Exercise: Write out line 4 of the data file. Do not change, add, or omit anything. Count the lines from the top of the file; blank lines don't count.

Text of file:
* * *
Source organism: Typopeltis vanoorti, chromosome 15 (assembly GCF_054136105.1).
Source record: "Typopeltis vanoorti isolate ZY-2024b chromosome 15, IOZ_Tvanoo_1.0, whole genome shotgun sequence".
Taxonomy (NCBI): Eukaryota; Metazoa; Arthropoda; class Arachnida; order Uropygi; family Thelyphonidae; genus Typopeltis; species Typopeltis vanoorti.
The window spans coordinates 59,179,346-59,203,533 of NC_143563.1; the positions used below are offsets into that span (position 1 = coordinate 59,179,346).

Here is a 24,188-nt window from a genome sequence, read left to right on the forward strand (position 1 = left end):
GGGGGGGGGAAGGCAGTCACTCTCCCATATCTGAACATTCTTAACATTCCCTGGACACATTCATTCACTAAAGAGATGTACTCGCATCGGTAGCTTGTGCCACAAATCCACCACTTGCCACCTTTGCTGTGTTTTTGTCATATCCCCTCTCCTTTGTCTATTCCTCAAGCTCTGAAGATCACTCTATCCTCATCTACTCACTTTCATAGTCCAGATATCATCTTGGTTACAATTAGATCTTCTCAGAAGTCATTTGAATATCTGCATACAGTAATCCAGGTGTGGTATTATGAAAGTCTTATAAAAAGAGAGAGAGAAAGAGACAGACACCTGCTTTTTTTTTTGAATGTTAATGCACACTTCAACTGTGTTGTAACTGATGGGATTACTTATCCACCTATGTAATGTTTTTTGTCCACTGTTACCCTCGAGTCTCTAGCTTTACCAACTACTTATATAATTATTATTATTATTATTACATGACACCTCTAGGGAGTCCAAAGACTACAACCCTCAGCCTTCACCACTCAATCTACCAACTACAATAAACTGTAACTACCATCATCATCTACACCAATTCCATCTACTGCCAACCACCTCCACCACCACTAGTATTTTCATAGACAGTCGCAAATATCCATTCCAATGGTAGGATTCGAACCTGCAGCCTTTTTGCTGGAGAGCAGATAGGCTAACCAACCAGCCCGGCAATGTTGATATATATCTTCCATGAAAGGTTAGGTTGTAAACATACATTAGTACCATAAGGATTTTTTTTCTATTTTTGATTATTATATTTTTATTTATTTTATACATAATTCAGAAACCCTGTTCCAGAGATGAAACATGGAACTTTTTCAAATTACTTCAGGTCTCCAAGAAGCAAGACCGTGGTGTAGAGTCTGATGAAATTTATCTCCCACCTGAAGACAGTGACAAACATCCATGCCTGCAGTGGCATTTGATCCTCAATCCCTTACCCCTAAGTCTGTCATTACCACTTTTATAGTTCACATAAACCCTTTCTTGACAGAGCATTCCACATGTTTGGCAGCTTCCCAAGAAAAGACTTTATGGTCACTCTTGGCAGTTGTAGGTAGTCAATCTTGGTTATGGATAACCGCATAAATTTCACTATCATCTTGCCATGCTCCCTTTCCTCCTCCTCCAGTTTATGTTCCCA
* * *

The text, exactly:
The window spans coordinates 59,179,346-59,203,533 of NC_143563.1; the positions used below are offsets into that span (position 1 = coordinate 59,179,346).